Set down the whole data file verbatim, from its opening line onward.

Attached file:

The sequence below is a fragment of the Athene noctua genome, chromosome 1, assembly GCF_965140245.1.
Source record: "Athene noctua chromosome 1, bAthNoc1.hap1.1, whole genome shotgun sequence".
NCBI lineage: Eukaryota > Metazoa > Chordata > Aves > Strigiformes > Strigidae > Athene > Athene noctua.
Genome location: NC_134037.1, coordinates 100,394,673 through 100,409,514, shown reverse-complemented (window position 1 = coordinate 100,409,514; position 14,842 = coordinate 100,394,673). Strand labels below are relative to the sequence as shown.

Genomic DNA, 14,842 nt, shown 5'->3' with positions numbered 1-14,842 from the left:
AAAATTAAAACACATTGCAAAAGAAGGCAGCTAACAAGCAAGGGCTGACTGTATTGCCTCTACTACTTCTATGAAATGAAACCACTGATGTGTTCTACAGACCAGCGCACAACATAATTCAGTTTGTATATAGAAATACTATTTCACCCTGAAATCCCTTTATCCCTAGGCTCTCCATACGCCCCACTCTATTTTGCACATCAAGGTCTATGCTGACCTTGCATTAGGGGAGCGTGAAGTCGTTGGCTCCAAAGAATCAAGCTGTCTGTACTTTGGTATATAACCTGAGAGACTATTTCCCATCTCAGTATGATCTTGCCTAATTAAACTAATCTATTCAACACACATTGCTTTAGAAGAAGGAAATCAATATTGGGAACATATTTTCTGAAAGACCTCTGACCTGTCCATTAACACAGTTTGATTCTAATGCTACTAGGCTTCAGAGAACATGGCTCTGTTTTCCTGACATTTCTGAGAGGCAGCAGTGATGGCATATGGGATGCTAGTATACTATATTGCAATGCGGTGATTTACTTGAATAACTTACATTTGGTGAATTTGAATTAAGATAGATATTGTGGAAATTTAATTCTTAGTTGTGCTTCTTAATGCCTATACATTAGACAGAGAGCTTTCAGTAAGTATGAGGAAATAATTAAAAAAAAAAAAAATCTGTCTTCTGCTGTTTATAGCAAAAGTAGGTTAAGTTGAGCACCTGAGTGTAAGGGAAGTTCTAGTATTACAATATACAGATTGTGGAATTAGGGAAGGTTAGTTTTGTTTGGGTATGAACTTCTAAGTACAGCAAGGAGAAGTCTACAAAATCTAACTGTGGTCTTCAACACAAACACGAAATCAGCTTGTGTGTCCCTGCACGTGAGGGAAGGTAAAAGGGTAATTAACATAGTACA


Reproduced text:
The sequence below is a fragment of the Athene noctua genome, chromosome 1, assembly GCF_965140245.1.
Source record: "Athene noctua chromosome 1, bAthNoc1.hap1.1, whole genome shotgun sequence".
NCBI lineage: Eukaryota > Metazoa > Chordata > Aves > Strigiformes > Strigidae > Athene > Athene noctua.
Genome location: NC_134037.1, coordinates 100,394,673 through 100,409,514, shown reverse-complemented (window position 1 = coordinate 100,409,514; position 14,842 = coordinate 100,394,673). Strand labels below are relative to the sequence as shown.

Genomic DNA, 14,842 nt, shown 5'->3' with positions numbered 1-14,842 from the left:
AAAATTAAAACACATTGCAAAAGAAGGCAGCTAACAAGCAAGGGCTGACTGTATTGCCTCTACTACTTCTATGAAATGAAACCACTGATGTGTTCTACAGACCAGCGCACAACATAATTCAGTTTGTATATAGAAATACTATTTCACCCTGAAATCCCTTTATCCCTAGGCTCTCCATACGCCCCACTCTATTTTGCACATCAAGGTCTATGCTGACCTTGCATTAGGGGAGCGTGAAGTCGTTGGCTCCAAAGAATCAAGCTGTCTGTACTTTGGTATATAACCTGAGAGACTATTTCCCATCTCAGTATGATCTTGCCTAATTAAACTAATCTATTCAACACACATTGCTTTAGAAGAAGGAAATCAATATTGGGAACATATTTTCTGAAAGACCTCTGACCTGTCCATTAACACAGTTTGATTCTAATGCTACTAGGCTTCAGAGAACATGGCTCTGTTTTCCTGACATTTCTGAGAGGCAGCAGTGATGGCATATGGGATGCTAGTATACTATATTGCAATGCGGTGATTTACTTGAATAACTTACATTTGGTGAATTTGAATTAAGATAGATATTGTGGAAATTTAATTCTTAGTTGTGCTTCTTAATGCCTATACATTAGACAGAGAGCTTTCAGTAAGTATGAGGAAATAATTAAAAAAAAAAAAAATCTGTCTTCTGCTGTTTATAGCAAAAGTAGGTTAAGTTGAGCACCTGAGTGTAAGGGAAGTTCTAGTATTACAATATACAGATTGTGGAATTAGGGAAGGTTAGTTTTGTTTGGGTATGAACTTCTAAGTACAGCAAGGAGAAGTCTACAAAATCTAACTGTGGTCTTCAACACAAACACGAAATCAGCTTGTGTGTCCCTGCACGTGAGGGAAGGTAAAAGGGTAATTAACATAGTACA